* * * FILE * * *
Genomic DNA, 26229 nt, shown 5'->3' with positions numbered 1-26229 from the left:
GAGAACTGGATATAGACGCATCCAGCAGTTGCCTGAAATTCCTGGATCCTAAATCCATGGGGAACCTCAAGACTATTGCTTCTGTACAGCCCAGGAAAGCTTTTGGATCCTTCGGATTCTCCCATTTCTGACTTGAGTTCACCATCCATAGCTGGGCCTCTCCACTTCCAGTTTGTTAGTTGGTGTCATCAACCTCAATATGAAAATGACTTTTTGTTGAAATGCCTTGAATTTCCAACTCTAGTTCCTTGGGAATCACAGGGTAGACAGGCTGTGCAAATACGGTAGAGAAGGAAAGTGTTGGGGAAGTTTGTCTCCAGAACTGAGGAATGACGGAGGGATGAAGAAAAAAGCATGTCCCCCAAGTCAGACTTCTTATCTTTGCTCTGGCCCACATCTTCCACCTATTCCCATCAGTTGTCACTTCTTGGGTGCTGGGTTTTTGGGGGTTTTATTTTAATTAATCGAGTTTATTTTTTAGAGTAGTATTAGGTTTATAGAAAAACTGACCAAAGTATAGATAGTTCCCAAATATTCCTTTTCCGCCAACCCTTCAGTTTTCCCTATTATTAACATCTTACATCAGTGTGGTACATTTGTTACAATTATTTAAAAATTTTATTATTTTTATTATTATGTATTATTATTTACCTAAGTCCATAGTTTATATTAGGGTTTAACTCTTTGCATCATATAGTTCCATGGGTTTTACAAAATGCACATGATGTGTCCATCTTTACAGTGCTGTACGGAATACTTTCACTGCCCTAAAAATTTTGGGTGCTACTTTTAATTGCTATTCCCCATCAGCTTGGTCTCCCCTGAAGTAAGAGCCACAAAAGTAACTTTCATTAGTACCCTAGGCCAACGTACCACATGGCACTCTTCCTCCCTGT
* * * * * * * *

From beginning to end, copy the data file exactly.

Genomic DNA, 26229 nt, shown 5'->3' with positions numbered 1-26229 from the left:
GAGAACTGGATATAGACGCATCCAGCAGTTGCCTGAAATTCCTGGATCCTAAATCCATGGGGAACCTCAAGACTATTGCTTCTGTACAGCCCAGGAAAGCTTTTGGATCCTTCGGATTCTCCCATTTCTGACTTGAGTTCACCATCCATAGCTGGGCCTCTCCACTTCCAGTTTGTTAGTTGGTGTCATCAACCTCAATATGAAAATGACTTTTTGTTGAAATGCCTTGAATTTCCAACTCTAGTTCCTTGGGAATCACAGGGTAGACAGGCTGTGCAAATACGGTAGAGAAGGAAAGTGTTGGGGAAGTTTGTCTCCAGAACTGAGGAATGACGGAGGGATGAAGAAAAAAGCATGTCCCCCAAGTCAGACTTCTTATCTTTGCTCTGGCCCACATCTTCCACCTATTCCCATCAGTTGTCACTTCTTGGGTGCTGGGTTTTTGGGGGTTTTATTTTAATTAATCGAGTTTATTTTTTAGAGTAGTATTAGGTTTATAGAAAAACTGACCAAAGTATAGATAGTTCCCAAATATTCCTTTTCCGCCAACCCTTCAGTTTTCCCTATTATTAACATCTTACATCAGTGTGGTACATTTGTTACAATTATTTAAAAATTTTATTATTTTTATTATTATGTATTATTATTTACCTAAGTCCATAGTTTATATTAGGGTTTAACTCTTTGCATCATATAGTTCCATGGGTTTTACAAAATGCACATGATGTGTCCATCTTTACAGTGCTGTACGGAATACTTTCACTGCCCTAAAAATTTTGGGTGCTACTTTTAATTGCTATTCCCCATCAGCTTGGTCTCCCCTGAAGTAAGAGCCACAAAAGTAACTTTCATTAGTACCCTAGGCCAACGTACCACATGGCACTCTTCCTCCCTGT